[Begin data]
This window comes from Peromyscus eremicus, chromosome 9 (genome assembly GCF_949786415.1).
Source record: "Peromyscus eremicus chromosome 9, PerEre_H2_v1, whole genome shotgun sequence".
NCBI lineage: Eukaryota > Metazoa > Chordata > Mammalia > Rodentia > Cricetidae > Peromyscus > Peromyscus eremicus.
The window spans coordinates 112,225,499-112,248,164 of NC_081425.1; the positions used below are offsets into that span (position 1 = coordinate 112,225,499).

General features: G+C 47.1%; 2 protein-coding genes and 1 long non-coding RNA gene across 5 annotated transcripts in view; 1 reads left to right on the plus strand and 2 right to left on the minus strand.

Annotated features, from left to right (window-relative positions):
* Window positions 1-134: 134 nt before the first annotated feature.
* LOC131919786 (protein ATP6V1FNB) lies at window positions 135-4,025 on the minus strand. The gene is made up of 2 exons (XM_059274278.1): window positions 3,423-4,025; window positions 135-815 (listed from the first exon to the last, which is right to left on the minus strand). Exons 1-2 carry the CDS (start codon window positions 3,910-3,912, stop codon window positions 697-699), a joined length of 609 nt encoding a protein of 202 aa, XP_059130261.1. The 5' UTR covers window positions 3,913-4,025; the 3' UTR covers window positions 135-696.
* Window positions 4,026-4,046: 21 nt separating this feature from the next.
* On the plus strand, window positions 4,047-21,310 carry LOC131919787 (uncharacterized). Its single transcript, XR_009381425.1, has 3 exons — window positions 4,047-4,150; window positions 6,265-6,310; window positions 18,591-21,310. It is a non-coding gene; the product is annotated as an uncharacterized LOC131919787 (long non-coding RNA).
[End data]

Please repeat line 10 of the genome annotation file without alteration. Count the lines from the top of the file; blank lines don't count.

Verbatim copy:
* On the plus strand, window positions 4,047-21,310 carry LOC131919787 (uncharacterized). Its single transcript, XR_009381425.1, has 3 exons — window positions 4,047-4,150; window positions 6,265-6,310; window positions 18,591-21,310. It is a non-coding gene; the product is annotated as an uncharacterized LOC131919787 (long non-coding RNA).